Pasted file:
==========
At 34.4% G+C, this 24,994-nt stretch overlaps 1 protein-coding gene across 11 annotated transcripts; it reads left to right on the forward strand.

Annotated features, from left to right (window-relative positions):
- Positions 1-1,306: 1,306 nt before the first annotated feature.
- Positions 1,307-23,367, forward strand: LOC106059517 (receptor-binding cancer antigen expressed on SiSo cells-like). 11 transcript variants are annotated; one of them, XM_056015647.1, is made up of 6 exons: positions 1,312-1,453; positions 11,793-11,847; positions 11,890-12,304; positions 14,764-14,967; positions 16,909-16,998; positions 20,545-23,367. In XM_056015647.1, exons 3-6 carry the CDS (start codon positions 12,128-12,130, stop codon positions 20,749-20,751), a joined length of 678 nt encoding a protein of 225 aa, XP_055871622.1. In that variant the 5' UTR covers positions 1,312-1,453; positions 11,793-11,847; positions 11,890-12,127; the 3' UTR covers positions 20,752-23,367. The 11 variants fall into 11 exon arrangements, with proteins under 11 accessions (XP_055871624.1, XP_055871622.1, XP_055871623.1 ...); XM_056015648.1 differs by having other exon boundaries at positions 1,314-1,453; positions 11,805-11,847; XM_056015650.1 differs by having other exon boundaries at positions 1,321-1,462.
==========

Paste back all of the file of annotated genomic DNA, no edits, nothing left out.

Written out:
At 34.4% G+C, this 24,994-nt stretch overlaps 1 protein-coding gene across 11 annotated transcripts; it reads left to right on the forward strand.

Annotated features, from left to right (window-relative positions):
- Positions 1-1,306: 1,306 nt before the first annotated feature.
- Positions 1,307-23,367, forward strand: LOC106059517 (receptor-binding cancer antigen expressed on SiSo cells-like). 11 transcript variants are annotated; one of them, XM_056015647.1, is made up of 6 exons: positions 1,312-1,453; positions 11,793-11,847; positions 11,890-12,304; positions 14,764-14,967; positions 16,909-16,998; positions 20,545-23,367. In XM_056015647.1, exons 3-6 carry the CDS (start codon positions 12,128-12,130, stop codon positions 20,749-20,751), a joined length of 678 nt encoding a protein of 225 aa, XP_055871622.1. In that variant the 5' UTR covers positions 1,312-1,453; positions 11,793-11,847; positions 11,890-12,127; the 3' UTR covers positions 20,752-23,367. The 11 variants fall into 11 exon arrangements, with proteins under 11 accessions (XP_055871624.1, XP_055871622.1, XP_055871623.1 ...); XM_056015648.1 differs by having other exon boundaries at positions 1,314-1,453; positions 11,805-11,847; XM_056015650.1 differs by having other exon boundaries at positions 1,321-1,462.